Professor Bob Keiter spent spring semester 2018 serving as Acting Dean at the S.J. Quinney College of Law. He has recently published “Toward a National Conservation Network Act: Transforming Landscape Conservation on the Public Lands into Law,” 42 Harv. Envtl. L. Rev. 61 (2018), and “Conserving Wild Bison in the 21st Century” in Reimagining a Place for the Wild (L. Miller et al., eds., Univ. of Utah Press, 2018). In August, at the Chinese government’s invitation, Bob spoke on the national park idea at the International Symposium on National Parks in Kunming, China. Following publication of his book, The Wyoming State Constitution (2d ed., Oxford Univ. Press, 2017), he has delivered several talks about the Wyoming Constitution, and also spoken on “Wildfire Law and Policy on Federal Public Lands” at the University of Oregon and University of Utah law schools, and on “Federal Public Lands: An Evolving Legal and Policy Framework” at the Wallace Stegner Center’s 23rd annual symposium on “Public Lands in a Changing West.”
Professor Nancy McLaughlin was appointed in 2017 as Associate Reporter for the American Law Institute’s first edition of a new Restatement of the Law of Charitable Nonprofit Organizations. This will be the first Restatement of the Law addressing the U.S. charitable sector. Professor McLaughlin is responsible for (among other things) drafting the new Restatement’s sections addressing charitable gifts, donor-imposed restrictions, and the enforcement of charitable pledges. Professor McLaughlin was also appointed in 2017 as Reporter for the Uniform Law Commission’s Study Committee on the Uniform Conservation Easement Act (UCEA). In that role she closely reviewed the conservation easement enabling statutes in all 50 states and the District of Columbia and relevant case law and produced a comprehensive report for the Study Committee that discusses the history of the UCEA and the use of conservation easements in the U.S., as well as state-of-the art conservation easement enabling statute provisions. Professor McLaughlin published the lead article in Volume 37 of the Virginia Tax Review, Tax-Deductible Conservation Easements and the Essential Perpetuity Requirements. She has a book chapter, Tax Incentives for Conservation Easement Donations: Learning from the U.S. Experience, forthcoming in Tax and the Environment (Lexington Books 2018). She was invited to contribute this chapter because other countries are increasingly using conservation easements in lieu of other land protection tools with little understanding of the challenges and risks associated with the use of easements. Professor McLaughlin is also serving as a member of the American Bar Association Real Property, Trust, and Estate Law (RPTE) section’s Conservation Easements Task Force, and the Task Force’s Report, Recommended Reforms to Federal Tax Law of Conservation Easements, is forthcoming in the ABA’s Real Property, Trust & Estate Law Journal in the fall of 2018. Professor McLaughlin serves on the board of regents of the American College of Trust and Estates Counsel, the board of directors of Utah Open Lands (a state-wide land trust), the advisory board of Vital Ground (which works to protect grizzly bear habitat), and the advisory board of the Humane Society’s Wildlife Land Trust (a national land trust). She has presented on a variety of conservation easement-related topics in a variety of venues, including at the University of Virginia School of Law, the Maryland Land Conservation Conference, the U.S. Forest Service’s Forest Legacy Program’s national meeting, and the Georgia Federal Tax Conference. She also was quoted regarding conservation easement and charitable issues in the Wall Street Journal, the Palm Beach Post, and Vermont’s Valley News.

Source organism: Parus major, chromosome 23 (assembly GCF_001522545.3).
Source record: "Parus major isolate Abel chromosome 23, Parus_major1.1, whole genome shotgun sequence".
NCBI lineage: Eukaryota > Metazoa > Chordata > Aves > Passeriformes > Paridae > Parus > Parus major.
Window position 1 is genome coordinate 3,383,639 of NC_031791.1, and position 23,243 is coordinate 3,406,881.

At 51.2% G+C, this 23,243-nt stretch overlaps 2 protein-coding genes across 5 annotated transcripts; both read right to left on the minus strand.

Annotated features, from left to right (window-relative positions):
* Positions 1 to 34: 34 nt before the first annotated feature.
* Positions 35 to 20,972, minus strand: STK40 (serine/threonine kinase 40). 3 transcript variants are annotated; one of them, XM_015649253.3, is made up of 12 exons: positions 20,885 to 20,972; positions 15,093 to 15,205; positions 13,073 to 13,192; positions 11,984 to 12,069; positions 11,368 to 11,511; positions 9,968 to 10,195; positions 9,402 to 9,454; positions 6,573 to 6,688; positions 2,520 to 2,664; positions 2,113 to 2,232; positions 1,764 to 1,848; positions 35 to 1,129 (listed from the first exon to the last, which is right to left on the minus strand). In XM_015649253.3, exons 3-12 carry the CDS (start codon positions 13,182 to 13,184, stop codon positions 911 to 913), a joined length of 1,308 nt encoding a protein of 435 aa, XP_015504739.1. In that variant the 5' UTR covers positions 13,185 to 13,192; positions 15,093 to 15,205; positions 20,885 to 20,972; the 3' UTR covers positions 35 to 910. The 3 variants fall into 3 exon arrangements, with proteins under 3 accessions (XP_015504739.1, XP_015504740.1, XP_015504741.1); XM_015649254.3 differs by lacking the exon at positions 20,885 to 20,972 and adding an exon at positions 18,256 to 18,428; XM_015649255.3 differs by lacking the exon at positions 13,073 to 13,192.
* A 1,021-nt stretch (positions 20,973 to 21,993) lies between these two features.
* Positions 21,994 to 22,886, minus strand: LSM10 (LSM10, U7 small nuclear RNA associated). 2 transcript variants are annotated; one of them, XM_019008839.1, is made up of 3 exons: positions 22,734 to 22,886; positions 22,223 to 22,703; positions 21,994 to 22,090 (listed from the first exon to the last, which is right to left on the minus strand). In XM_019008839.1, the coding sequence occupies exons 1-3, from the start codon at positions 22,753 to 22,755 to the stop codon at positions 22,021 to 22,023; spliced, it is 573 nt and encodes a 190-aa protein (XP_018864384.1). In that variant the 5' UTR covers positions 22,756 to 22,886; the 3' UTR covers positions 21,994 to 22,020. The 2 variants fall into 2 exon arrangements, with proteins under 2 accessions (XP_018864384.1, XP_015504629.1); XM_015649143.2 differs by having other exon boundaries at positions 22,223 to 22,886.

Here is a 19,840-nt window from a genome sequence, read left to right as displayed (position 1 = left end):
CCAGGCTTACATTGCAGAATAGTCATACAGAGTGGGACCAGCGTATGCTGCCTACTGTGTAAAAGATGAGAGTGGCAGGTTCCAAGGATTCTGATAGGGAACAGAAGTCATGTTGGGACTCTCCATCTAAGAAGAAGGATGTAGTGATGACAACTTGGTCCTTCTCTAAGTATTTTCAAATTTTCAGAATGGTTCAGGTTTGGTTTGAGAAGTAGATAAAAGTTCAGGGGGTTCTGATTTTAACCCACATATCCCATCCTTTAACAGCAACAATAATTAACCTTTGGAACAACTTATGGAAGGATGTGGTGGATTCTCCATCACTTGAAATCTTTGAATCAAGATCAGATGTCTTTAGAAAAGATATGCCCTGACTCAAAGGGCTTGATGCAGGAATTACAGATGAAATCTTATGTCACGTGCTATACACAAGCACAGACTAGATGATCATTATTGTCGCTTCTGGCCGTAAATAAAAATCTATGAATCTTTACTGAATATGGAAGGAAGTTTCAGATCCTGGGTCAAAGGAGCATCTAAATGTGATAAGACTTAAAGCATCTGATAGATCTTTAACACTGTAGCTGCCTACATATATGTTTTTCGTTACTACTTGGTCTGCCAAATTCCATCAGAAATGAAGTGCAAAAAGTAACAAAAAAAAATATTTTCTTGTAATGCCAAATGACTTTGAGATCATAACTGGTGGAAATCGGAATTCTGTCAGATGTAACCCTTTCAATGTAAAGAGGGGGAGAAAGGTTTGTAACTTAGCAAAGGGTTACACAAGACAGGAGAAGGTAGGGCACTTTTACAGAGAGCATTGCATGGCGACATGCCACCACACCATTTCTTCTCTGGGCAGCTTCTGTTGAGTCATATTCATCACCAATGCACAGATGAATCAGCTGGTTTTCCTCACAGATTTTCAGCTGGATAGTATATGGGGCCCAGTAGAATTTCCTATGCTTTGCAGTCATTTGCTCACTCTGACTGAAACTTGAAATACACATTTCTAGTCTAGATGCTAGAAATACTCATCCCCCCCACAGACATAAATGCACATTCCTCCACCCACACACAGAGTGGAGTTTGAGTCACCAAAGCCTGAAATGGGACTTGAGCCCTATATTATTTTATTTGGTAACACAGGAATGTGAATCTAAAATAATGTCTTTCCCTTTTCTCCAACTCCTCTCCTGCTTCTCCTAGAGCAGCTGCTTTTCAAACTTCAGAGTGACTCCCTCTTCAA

Arnold Reitze continued to participate as a member of Utah’s Air Quality Board. His scholarly writing this year includes: Dealing with Climate Change Under the National Environmental Policy Act, 43 William & Mary Envtl. L. and Pol’y Rev. (FALL 2018); Visibility Protection Under the Clean Air Act, Geo. Washington J. of Energy & Envtl. L. (fall 2018): Evaluation of Circuit Judge Kavanaugh’s Opinions Concerning the CAA, Envtl. L. Network, The Control of Methane and VOC Emissions from Oil and Gas Operations in the Western United States, 54 Idaho Law Review 213 (2018); and The Motor Vehicle Inspection and Maintenance Program: Is It Cost Effective?, 47 Envtl. L. Rep. (ELI) 10,877 (Oct. 2017).